It was during this time that he heard rumblings of the Calvin Prison Initiative (CPI) from a fellow inmate Troy Rienstra.

“Yeah, that’s at MTU (Handlon Correctional Facility), nobody wants to go to MTU,” said Frye, who said MTU had a reputation for violence, gang stuff, very controlled movement, and a lot of lockdowns, “basically as far as facility goes, you just didn’t hear anything good about it.”

After a couple of cohorts had gone through the CPI program, Frye had his 17-year lifer review, which came with a change in perspective. “When I came back [from my review] I had another epiphany moment. God said you gotta stop worrying about being comfortable in prison and worry about becoming that person you need to be.”

Trading comfort for calling

So, he listened, and he left the comforts of Coldwater, and headed to Handlon.

What he found at Handlon was an opportunity to marry his two passions, his love for education and his love for Christ. He found the Calvin Prison Initiative and the community that would continue to shape him.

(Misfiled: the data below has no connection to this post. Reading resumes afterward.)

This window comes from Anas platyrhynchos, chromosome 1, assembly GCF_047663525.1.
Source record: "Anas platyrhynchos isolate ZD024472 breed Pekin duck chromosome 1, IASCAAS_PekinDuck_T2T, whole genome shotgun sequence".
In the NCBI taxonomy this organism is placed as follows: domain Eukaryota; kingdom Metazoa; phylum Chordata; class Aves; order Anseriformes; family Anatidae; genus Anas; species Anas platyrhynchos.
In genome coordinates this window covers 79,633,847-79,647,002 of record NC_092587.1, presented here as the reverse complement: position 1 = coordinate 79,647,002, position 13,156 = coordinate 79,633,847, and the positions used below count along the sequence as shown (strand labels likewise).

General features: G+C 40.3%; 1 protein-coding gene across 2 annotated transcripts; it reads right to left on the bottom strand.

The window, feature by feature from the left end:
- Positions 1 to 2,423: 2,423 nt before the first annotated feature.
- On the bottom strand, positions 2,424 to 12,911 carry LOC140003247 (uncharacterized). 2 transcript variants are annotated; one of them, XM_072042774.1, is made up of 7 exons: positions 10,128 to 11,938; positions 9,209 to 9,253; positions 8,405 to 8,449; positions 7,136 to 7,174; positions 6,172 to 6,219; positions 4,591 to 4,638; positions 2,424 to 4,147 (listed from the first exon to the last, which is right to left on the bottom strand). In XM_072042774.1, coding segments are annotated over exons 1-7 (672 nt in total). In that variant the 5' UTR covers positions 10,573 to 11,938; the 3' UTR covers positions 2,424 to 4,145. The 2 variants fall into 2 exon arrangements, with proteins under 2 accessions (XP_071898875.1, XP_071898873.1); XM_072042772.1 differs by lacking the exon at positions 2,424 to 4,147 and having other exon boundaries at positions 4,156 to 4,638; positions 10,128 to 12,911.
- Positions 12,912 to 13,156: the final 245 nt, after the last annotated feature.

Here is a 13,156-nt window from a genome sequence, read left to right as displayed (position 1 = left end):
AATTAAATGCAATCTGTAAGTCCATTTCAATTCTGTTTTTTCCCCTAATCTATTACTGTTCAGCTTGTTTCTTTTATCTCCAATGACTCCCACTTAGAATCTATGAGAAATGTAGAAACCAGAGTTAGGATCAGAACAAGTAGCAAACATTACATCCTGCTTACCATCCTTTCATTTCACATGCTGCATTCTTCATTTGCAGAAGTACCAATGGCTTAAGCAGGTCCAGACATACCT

“A lot of the guys I’d been taking classes with [at Coldwater] weren’t believers, because to them it was illogical, but I spent a lot of time defending my beliefs, almost like half-straddling the two spheres,” said Frye. “When I came here, I didn’t have to do that, it was already meshed, inherent in the classes. They taught how what you are learning relates to the Biblical narrative and to creation and to God’s mission for us.”

Creating a thriving community

And they taught, in person, which Frye said is exactly what he needed.

“Just trying to take correspondence classes by yourself, I wouldn’t have made it,” admitted Frye “To have people who are good law-abiding people, no less good Christian people and who are willing to come in here and spend time with us who have been given our chance with society and chose to throw it away. For them to come in and talk to us as equals, as human beings, that is very, very formative,” said Frye.

It was this community that was in stark contrast to the ones he had experienced up to this point. Quoting from Ralph Waldo Emerson, he said:

“’Treat a man as he is, and he will remain as he is, treat a man as he could be, and he will become what he should be.’ I feel that’s what the CPI staff members do here, they treat you as what we could potentially be and that is stewards of creation, image bearers of our creator.”